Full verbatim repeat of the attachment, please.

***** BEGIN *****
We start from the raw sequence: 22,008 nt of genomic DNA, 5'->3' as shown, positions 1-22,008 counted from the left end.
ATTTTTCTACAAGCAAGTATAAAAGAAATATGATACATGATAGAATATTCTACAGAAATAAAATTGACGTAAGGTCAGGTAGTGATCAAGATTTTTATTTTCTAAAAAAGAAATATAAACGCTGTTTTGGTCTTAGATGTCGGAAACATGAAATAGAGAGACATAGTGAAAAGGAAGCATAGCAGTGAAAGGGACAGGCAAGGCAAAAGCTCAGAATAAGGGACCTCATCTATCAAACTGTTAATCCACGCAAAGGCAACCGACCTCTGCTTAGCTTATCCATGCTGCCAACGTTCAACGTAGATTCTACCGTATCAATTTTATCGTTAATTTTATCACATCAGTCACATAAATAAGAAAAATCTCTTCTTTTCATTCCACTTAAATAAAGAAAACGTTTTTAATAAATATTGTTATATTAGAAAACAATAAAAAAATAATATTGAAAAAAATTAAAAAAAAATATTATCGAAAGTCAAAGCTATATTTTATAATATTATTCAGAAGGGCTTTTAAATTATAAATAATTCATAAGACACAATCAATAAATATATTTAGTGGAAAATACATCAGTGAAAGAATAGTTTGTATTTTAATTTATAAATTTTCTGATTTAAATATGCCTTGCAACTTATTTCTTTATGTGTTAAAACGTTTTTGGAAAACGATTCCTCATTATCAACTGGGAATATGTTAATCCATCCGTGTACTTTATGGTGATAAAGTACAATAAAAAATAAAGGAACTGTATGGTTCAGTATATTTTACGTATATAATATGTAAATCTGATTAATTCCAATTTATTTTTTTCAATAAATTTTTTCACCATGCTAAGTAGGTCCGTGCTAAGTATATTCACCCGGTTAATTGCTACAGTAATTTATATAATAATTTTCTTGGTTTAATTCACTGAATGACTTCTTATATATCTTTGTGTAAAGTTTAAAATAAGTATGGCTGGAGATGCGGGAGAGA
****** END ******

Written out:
We start from the raw sequence: 22,008 nt of genomic DNA, 5'->3' as shown, positions 1-22,008 counted from the left end.
ATTTTTCTACAAGCAAGTATAAAAGAAATATGATACATGATAGAATATTCTACAGAAATAAAATTGACGTAAGGTCAGGTAGTGATCAAGATTTTTATTTTCTAAAAAAGAAATATAAACGCTGTTTTGGTCTTAGATGTCGGAAACATGAAATAGAGAGACATAGTGAAAAGGAAGCATAGCAGTGAAAGGGACAGGCAAGGCAAAAGCTCAGAATAAGGGACCTCATCTATCAAACTGTTAATCCACGCAAAGGCAACCGACCTCTGCTTAGCTTATCCATGCTGCCAACGTTCAACGTAGATTCTACCGTATCAATTTTATCGTTAATTTTATCACATCAGTCACATAAATAAGAAAAATCTCTTCTTTTCATTCCACTTAAATAAAGAAAACGTTTTTAATAAATATTGTTATATTAGAAAACAATAAAAAAATAATATTGAAAAAAATTAAAAAAAAATATTATCGAAAGTCAAAGCTATATTTTATAATATTATTCAGAAGGGCTTTTAAATTATAAATAATTCATAAGACACAATCAATAAATATATTTAGTGGAAAATACATCAGTGAAAGAATAGTTTGTATTTTAATTTATAAATTTTCTGATTTAAATATGCCTTGCAACTTATTTCTTTATGTGTTAAAACGTTTTTGGAAAACGATTCCTCATTATCAACTGGGAATATGTTAATCCATCCGTGTACTTTATGGTGATAAAGTACAATAAAAAATAAAGGAACTGTATGGTTCAGTATATTTTACGTATATAATATGTAAATCTGATTAATTCCAATTTATTTTTTTCAATAAATTTTTTCACCATGCTAAGTAGGTCCGTGCTAAGTATATTCACCCGGTTAATTGCTACAGTAATTTATATAATAATTTTCTTGGTTTAATTCACTGAATGACTTCTTATATATCTTTGTGTAAAGTTTAAAATAAGTATGGCTGGAGATGCGGGAGAGA